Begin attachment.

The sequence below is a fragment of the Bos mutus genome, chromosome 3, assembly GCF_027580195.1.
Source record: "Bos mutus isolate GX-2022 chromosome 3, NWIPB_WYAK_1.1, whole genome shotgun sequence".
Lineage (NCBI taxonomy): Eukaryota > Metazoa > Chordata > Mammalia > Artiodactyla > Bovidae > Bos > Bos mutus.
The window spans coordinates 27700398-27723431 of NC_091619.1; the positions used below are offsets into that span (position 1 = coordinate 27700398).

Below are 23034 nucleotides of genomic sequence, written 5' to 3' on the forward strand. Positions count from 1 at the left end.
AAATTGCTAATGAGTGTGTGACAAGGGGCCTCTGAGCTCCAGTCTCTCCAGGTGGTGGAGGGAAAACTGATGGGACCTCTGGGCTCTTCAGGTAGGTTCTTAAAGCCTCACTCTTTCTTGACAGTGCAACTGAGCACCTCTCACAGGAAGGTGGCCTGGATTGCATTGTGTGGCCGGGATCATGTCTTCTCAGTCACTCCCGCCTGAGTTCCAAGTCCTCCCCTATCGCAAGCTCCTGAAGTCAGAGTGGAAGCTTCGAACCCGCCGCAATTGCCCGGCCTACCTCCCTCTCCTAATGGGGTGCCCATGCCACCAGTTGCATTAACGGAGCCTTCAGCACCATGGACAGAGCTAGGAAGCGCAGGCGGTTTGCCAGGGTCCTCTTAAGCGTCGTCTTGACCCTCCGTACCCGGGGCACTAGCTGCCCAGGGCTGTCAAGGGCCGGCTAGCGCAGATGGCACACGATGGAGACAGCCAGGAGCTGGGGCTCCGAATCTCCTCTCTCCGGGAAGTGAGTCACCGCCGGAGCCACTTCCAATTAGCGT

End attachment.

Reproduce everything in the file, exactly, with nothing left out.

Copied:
The sequence below is a fragment of the Bos mutus genome, chromosome 3, assembly GCF_027580195.1.
Source record: "Bos mutus isolate GX-2022 chromosome 3, NWIPB_WYAK_1.1, whole genome shotgun sequence".
Lineage (NCBI taxonomy): Eukaryota > Metazoa > Chordata > Mammalia > Artiodactyla > Bovidae > Bos > Bos mutus.
The window spans coordinates 27700398-27723431 of NC_091619.1; the positions used below are offsets into that span (position 1 = coordinate 27700398).

Below are 23034 nucleotides of genomic sequence, written 5' to 3' on the forward strand. Positions count from 1 at the left end.
AAATTGCTAATGAGTGTGTGACAAGGGGCCTCTGAGCTCCAGTCTCTCCAGGTGGTGGAGGGAAAACTGATGGGACCTCTGGGCTCTTCAGGTAGGTTCTTAAAGCCTCACTCTTTCTTGACAGTGCAACTGAGCACCTCTCACAGGAAGGTGGCCTGGATTGCATTGTGTGGCCGGGATCATGTCTTCTCAGTCACTCCCGCCTGAGTTCCAAGTCCTCCCCTATCGCAAGCTCCTGAAGTCAGAGTGGAAGCTTCGAACCCGCCGCAATTGCCCGGCCTACCTCCCTCTCCTAATGGGGTGCCCATGCCACCAGTTGCATTAACGGAGCCTTCAGCACCATGGACAGAGCTAGGAAGCGCAGGCGGTTTGCCAGGGTCCTCTTAAGCGTCGTCTTGACCCTCCGTACCCGGGGCACTAGCTGCCCAGGGCTGTCAAGGGCCGGCTAGCGCAGATGGCACACGATGGAGACAGCCAGGAGCTGGGGCTCCGAATCTCCTCTCTCCGGGAAGTGAGTCACCGCCGGAGCCACTTCCAATTAGCGT